Applicable large employers often utilize workers from staffing firms, sometimes on a long-term basis. For purposes of the pay or play provisions of the ACA, it’s important for an ALE to determine its obligation to make offers of coverage to these workers. The key factor is whether the staffing firm or the ALE is the common-law employer. There are several factors to consider in determining who is the common-law employer, including but not limited to, who provides the workers with tools and equipment, training, supervision, performance evaluation, and who has the authority to discipline and terminate the workers.
In some cases, it might be unclear whether the ALE, the staffing firm, or both entities should be concerned about making an offer of coverage for purposes of the pay or play provisions of the ACA.
The final regulations contain a special rule for individuals performing services for an ALE member when the staffing firm is not the common-law employer. If the staffing firm makes an offer of coverage to the worker, on behalf of the ALE member, the offer is also treated as being made by the ALE member for purposes of the pay or play provisions. However, this is only true when the ALE member pays a fee for individuals enrolled in the staffing firm’s health plan that is higher than the fee that would be charged had the same individual not enrolled in the staffing firm’s health plan.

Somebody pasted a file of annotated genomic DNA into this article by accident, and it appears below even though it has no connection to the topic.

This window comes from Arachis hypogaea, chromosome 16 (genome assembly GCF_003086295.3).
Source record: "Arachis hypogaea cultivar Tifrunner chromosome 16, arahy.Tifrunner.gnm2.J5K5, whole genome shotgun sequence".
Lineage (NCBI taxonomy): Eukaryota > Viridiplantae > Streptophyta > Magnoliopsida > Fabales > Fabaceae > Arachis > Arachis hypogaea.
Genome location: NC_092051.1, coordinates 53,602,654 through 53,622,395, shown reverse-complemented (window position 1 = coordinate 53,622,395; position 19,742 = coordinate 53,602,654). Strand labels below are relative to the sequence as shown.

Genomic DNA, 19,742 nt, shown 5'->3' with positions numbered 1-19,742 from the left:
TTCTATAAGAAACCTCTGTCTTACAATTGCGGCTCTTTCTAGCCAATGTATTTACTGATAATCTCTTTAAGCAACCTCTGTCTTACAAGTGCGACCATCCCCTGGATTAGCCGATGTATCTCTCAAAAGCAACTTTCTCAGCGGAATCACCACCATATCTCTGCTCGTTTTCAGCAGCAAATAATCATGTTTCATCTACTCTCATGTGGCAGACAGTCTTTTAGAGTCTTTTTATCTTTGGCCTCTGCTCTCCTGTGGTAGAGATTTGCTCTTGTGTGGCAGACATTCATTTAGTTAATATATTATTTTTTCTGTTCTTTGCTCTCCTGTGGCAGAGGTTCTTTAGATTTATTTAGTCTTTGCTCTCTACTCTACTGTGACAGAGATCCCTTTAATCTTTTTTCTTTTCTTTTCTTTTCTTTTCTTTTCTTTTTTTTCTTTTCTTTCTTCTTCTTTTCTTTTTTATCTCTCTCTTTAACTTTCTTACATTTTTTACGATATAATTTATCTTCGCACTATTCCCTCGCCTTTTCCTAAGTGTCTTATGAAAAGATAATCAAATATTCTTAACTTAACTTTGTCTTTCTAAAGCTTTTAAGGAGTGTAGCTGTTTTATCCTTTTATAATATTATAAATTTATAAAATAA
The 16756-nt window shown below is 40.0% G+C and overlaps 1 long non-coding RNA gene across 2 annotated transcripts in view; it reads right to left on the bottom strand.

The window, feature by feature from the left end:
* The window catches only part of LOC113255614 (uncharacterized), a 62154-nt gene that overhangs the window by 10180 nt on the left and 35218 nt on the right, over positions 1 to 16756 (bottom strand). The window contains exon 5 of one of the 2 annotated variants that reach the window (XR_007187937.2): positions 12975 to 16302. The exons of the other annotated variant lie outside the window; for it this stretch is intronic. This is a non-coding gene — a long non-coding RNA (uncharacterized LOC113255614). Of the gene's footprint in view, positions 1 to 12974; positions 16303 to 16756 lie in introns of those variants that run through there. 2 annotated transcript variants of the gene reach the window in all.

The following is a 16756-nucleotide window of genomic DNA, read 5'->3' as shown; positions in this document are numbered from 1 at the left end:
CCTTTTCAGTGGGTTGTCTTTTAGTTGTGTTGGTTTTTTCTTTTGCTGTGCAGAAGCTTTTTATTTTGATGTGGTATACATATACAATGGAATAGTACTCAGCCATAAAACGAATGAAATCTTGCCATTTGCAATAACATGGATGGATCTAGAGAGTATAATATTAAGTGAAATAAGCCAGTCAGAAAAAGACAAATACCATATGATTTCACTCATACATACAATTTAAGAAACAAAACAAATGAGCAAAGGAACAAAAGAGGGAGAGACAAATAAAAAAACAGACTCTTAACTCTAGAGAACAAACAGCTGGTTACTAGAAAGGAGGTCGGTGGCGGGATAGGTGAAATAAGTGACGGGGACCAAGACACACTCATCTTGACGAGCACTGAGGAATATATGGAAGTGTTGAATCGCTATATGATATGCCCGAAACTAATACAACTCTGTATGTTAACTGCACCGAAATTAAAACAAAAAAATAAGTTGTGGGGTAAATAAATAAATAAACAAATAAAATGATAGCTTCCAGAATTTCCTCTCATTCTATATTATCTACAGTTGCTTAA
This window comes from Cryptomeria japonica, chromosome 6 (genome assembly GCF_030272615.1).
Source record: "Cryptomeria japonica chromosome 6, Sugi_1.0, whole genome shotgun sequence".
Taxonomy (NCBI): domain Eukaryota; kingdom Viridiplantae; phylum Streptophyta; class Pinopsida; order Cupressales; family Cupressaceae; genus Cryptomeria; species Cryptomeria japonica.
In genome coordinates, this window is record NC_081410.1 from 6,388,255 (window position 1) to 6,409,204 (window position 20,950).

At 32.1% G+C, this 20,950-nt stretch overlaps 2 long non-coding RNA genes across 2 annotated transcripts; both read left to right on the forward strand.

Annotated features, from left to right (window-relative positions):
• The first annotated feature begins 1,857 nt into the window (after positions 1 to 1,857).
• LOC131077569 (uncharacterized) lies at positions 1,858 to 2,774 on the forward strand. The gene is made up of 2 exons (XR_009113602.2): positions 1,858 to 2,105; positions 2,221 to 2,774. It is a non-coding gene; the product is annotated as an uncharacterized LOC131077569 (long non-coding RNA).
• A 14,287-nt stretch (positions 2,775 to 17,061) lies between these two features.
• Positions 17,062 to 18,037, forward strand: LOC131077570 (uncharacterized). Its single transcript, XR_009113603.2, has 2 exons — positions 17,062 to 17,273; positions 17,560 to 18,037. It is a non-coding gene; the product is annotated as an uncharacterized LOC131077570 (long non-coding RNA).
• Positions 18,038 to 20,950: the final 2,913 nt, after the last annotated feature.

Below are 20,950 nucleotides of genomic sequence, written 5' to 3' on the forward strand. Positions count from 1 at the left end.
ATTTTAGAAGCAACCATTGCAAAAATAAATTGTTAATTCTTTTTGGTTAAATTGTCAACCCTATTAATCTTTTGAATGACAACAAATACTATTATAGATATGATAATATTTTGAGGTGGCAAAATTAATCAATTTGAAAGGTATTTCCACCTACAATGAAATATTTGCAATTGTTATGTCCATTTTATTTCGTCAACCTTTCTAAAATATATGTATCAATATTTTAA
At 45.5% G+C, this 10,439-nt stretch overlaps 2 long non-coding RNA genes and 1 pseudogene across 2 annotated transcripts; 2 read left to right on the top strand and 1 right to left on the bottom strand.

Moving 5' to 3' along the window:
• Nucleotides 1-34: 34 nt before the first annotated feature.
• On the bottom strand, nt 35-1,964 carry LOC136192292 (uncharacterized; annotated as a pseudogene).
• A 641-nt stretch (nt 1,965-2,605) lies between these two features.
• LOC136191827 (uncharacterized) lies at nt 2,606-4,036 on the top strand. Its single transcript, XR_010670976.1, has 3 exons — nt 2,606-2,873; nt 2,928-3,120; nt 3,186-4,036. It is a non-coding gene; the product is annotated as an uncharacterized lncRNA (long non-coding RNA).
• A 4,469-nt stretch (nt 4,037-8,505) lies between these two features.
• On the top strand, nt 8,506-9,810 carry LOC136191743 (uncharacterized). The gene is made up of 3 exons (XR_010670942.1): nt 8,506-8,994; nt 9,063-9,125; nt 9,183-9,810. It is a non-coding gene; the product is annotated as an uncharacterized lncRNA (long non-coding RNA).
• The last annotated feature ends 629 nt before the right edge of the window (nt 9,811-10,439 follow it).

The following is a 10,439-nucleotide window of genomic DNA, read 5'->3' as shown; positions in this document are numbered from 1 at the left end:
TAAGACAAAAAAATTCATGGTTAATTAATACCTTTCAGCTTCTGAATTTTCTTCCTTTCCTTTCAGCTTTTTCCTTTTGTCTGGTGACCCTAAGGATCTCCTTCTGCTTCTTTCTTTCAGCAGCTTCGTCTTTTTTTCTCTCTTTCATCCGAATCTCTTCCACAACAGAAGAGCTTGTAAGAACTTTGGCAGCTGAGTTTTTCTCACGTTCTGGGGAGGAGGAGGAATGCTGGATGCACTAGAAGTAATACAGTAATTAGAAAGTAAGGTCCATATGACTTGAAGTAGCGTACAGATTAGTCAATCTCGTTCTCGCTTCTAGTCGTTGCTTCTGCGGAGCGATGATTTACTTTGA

The guidance is sparse on how to structure these agreements such that a sufficient fee is paid to the staffing firm so that the ALE will not be subject to penalties under the ACA. In light of the complex rules and limited regulatory guidance, ALEs who use workers from staffing firms should seek qualified counsel.
David Pixley is a member of the Employee Benefits Practice Group at Graydon Head, focusing primarily on employee benefits, ERISA litigation and dispute resolution.